I’ve been seeing a trend lately in textiles that I’m love, love, loving. Designers are utilizing photography to create beautiful abstract textiles that are used for everything from dresses to totes, to clutches and scarves. Ink & Tailor is a master of this intersection between visuals, textiles and design, and in their case it’s in the world of oversized, beautifully-handcrafted scarves.
Each scarf is born from a photograph, taken by the founders themselves. Some are wide open natural landscapes, some are industrial scenes and some are macro objects but all are beautiful and take on a completely new life when coiled around your body. It’s the ultimate transformative piece. The fabric is a blend of cotton and silk and has a wonderful delicate strength that each image seems to defuse within. And with the entire collection being made in the USA, what’s not to fall in love with?
Like I’m seeing with a lot of new small batch creative collections lately, brand voice and imagery are extremely strong and Ink & Tailor is no exception. Their logo is simple, modern and the concept behind it is lovely. Ink & Tailor is a collaboration between Maya von Geldern and K’era Morgan. Two lifelong friends who met in Art School over 20 years ago, August 28th 1993. Living in Portland, Oregon and Los Angeles, CA their logo is inspired by a postage stamp and that’s no coincidence. Deeply rooted in the Ink & Tailor philosophy is the respect for travel, new ideas, the convergence of cultures and, of course, the effect it has on our souls. Each scarf is accompanied with custom tag detailing where the image originated; a nice connection, rooting scarf and image in a deeper purpose.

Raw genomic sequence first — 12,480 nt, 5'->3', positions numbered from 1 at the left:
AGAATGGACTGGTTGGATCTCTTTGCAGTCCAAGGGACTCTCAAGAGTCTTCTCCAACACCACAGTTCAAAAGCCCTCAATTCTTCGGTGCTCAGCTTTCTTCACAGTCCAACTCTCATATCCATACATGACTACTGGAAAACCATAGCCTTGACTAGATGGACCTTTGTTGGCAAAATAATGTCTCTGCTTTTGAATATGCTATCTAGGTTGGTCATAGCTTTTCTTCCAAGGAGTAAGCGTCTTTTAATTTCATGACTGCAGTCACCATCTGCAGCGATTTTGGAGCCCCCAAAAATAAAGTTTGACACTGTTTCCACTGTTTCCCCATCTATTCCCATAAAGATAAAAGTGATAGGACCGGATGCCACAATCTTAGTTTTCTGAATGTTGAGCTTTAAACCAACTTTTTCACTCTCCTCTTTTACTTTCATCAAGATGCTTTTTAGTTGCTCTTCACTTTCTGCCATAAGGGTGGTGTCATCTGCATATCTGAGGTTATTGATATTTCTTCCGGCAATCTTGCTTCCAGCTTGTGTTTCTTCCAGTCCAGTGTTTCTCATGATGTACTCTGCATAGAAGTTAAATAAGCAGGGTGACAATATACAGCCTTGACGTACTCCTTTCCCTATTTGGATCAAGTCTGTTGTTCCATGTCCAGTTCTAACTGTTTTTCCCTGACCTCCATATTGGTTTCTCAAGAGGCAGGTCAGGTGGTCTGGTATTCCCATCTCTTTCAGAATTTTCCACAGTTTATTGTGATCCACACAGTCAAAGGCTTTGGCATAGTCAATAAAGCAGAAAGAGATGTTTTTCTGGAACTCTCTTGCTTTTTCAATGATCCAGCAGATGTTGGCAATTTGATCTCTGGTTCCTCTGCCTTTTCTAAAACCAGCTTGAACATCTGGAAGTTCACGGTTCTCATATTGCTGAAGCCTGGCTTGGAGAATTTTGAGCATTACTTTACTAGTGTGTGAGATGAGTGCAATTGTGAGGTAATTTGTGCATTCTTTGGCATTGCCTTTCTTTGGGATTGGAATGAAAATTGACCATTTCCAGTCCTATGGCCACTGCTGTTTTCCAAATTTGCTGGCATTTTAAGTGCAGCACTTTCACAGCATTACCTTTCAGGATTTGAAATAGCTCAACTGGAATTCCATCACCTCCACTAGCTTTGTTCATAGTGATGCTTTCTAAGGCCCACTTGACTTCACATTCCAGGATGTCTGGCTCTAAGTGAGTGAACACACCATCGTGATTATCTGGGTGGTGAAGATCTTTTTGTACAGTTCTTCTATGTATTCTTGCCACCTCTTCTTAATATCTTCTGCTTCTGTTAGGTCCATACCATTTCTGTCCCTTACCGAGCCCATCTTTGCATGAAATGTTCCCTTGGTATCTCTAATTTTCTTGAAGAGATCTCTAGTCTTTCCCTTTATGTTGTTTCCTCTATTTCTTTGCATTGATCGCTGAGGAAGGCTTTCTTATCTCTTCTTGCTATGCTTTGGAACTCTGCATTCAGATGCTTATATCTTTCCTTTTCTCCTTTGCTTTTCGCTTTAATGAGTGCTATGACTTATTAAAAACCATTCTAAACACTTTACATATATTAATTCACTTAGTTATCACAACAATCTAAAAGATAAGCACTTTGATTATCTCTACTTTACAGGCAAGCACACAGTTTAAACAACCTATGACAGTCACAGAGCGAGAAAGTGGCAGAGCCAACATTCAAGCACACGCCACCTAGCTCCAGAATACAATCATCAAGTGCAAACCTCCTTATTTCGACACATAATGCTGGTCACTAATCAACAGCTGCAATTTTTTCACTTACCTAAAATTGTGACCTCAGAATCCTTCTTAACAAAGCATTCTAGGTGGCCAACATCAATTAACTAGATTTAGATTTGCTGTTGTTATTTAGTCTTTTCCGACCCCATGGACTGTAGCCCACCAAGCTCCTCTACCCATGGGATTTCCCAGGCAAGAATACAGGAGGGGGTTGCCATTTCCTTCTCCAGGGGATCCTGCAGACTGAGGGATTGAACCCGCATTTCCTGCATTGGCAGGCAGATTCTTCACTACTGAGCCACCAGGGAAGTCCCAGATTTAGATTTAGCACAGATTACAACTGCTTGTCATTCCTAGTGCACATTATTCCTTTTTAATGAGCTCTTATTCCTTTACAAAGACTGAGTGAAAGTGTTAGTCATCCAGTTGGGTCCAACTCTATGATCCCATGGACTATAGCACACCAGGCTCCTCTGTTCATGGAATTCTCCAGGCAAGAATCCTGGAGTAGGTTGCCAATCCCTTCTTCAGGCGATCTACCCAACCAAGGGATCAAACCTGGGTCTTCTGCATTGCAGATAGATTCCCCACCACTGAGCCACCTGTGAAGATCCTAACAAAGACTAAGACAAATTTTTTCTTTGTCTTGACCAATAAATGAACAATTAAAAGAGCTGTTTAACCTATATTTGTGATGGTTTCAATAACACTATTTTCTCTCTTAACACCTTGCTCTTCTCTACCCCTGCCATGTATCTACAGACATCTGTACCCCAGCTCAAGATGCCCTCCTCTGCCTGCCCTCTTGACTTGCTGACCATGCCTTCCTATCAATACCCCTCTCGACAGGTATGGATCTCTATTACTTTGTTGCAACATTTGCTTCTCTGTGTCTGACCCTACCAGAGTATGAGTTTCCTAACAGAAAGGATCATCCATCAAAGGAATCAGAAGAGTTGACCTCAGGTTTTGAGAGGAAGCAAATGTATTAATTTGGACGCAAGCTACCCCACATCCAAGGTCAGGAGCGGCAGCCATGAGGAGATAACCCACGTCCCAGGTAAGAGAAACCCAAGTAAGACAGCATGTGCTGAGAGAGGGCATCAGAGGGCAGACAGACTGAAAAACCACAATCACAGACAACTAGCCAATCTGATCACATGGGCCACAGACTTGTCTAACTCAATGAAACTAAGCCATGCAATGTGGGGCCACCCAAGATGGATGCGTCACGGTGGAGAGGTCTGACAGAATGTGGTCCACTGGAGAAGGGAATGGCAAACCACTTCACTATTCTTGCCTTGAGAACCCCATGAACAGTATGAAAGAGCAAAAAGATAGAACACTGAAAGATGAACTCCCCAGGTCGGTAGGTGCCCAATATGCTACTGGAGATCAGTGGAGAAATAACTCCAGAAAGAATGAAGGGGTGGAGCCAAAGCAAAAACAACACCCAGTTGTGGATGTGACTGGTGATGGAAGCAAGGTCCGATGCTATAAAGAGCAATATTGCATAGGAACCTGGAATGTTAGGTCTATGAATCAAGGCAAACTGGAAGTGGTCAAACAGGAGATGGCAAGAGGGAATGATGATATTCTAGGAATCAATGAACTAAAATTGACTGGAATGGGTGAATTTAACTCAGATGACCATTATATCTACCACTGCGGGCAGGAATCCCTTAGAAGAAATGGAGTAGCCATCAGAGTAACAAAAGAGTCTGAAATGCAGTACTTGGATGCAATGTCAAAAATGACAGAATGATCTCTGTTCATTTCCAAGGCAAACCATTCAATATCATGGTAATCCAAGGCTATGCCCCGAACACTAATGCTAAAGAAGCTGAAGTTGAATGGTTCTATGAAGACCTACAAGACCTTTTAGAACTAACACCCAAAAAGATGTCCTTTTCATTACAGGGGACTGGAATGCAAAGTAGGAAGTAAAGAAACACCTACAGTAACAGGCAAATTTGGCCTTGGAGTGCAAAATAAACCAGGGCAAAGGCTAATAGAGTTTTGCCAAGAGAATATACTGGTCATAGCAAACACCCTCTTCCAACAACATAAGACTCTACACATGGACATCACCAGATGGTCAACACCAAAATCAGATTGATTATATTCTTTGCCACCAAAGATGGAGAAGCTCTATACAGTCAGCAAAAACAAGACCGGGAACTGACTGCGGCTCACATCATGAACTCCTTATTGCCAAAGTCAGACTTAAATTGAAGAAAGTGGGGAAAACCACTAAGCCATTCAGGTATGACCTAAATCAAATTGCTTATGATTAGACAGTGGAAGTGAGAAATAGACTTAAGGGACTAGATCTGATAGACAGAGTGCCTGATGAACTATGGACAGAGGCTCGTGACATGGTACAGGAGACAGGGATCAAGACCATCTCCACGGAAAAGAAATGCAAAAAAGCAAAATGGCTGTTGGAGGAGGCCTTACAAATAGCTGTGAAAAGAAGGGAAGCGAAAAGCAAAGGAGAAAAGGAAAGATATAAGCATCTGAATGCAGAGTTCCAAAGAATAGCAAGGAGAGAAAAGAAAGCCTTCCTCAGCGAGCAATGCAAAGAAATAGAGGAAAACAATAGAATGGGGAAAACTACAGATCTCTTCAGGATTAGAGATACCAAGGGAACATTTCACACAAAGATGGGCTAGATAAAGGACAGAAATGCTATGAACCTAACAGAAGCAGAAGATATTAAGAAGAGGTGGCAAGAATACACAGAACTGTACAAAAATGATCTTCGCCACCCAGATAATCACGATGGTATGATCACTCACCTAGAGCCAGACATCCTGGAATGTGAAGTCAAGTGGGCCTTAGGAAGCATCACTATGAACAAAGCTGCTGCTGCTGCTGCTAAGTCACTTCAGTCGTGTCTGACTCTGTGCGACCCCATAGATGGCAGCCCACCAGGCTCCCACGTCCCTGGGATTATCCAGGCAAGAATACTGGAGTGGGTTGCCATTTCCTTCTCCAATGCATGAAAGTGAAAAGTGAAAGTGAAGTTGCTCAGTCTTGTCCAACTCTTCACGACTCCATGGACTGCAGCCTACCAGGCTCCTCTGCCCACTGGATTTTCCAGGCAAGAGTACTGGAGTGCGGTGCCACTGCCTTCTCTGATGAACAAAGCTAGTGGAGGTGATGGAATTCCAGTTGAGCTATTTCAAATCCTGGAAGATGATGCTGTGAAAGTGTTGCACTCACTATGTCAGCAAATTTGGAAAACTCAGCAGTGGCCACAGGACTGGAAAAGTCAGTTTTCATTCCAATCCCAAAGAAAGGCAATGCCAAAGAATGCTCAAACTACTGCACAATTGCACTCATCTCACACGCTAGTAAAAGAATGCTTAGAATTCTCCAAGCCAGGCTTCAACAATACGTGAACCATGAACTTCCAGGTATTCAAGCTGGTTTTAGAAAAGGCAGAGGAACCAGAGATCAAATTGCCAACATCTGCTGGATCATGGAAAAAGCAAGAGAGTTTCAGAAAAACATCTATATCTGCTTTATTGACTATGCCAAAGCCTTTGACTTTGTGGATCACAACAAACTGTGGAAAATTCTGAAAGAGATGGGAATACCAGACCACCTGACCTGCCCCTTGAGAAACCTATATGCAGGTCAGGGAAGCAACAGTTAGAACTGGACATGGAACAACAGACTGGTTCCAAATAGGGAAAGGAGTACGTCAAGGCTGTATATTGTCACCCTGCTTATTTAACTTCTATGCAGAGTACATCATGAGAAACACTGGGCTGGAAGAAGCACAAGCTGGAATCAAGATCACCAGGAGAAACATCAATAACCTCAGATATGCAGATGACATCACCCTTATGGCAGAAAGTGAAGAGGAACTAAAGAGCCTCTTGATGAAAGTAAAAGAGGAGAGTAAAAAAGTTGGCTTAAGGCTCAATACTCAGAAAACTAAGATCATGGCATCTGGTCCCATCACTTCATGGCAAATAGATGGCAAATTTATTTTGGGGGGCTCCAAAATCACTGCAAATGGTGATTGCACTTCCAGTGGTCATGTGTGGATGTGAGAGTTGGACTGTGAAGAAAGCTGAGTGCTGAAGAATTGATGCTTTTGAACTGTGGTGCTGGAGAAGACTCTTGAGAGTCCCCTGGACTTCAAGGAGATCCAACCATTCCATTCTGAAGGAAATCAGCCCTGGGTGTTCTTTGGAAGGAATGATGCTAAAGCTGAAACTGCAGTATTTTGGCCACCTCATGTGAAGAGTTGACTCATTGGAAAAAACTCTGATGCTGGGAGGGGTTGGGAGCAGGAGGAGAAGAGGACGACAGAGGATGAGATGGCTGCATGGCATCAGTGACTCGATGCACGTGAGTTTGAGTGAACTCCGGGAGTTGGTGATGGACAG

They’re new on the block so show them some love and follow them on Instagram for everything from a new way to tie your scarf to daily reminders that beauty is all around us. And make sure to check out their e-commerce site. To welcome fall they’re offering 20% off for the rest of September with code SEPT20, so shop till you drop. Gift giving season is just around the corner. That’s if you have enough self control to buy one for someone else and not yourself!
Check out images below from their inaugural collection along with the photographs that inspired the textile design.
All images via Ink & Tailor.